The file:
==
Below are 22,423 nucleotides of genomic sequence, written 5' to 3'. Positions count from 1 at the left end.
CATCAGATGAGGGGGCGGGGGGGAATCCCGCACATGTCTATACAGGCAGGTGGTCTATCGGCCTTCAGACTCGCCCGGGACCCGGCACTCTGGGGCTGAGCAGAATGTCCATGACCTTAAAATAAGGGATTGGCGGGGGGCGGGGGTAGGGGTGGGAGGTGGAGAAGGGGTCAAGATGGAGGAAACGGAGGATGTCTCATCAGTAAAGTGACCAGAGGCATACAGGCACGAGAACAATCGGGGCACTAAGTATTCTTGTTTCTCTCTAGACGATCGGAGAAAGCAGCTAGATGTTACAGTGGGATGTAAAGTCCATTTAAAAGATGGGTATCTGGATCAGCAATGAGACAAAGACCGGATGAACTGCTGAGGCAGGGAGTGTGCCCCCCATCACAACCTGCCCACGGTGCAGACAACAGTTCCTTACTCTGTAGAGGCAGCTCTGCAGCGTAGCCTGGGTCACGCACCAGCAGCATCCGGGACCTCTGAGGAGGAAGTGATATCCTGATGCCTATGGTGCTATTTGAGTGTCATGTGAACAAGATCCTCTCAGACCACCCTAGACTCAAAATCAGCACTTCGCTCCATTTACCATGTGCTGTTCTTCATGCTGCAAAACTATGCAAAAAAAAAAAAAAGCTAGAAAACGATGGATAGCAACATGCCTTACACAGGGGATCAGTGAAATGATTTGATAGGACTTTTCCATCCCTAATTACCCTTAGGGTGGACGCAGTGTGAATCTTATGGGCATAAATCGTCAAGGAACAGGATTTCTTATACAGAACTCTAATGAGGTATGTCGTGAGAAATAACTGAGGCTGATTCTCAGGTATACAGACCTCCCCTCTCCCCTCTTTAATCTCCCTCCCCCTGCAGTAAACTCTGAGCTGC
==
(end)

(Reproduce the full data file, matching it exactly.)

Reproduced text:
Below are 22,423 nucleotides of genomic sequence, written 5' to 3'. Positions count from 1 at the left end.
CATCAGATGAGGGGGCGGGGGGGAATCCCGCACATGTCTATACAGGCAGGTGGTCTATCGGCCTTCAGACTCGCCCGGGACCCGGCACTCTGGGGCTGAGCAGAATGTCCATGACCTTAAAATAAGGGATTGGCGGGGGGCGGGGGTAGGGGTGGGAGGTGGAGAAGGGGTCAAGATGGAGGAAACGGAGGATGTCTCATCAGTAAAGTGACCAGAGGCATACAGGCACGAGAACAATCGGGGCACTAAGTATTCTTGTTTCTCTCTAGACGATCGGAGAAAGCAGCTAGATGTTACAGTGGGATGTAAAGTCCATTTAAAAGATGGGTATCTGGATCAGCAATGAGACAAAGACCGGATGAACTGCTGAGGCAGGGAGTGTGCCCCCCATCACAACCTGCCCACGGTGCAGACAACAGTTCCTTACTCTGTAGAGGCAGCTCTGCAGCGTAGCCTGGGTCACGCACCAGCAGCATCCGGGACCTCTGAGGAGGAAGTGATATCCTGATGCCTATGGTGCTATTTGAGTGTCATGTGAACAAGATCCTCTCAGACCACCCTAGACTCAAAATCAGCACTTCGCTCCATTTACCATGTGCTGTTCTTCATGCTGCAAAACTATGCAAAAAAAAAAAAAAGCTAGAAAACGATGGATAGCAACATGCCTTACACAGGGGATCAGTGAAATGATTTGATAGGACTTTTCCATCCCTAATTACCCTTAGGGTGGACGCAGTGTGAATCTTATGGGCATAAATCGTCAAGGAACAGGATTTCTTATACAGAACTCTAATGAGGTATGTCGTGAGAAATAACTGAGGCTGATTCTCAGGTATACAGACCTCCCCTCTCCCCTCTTTAATCTCCCTCCCCCTGCAGTAAACTCTGAGCTGC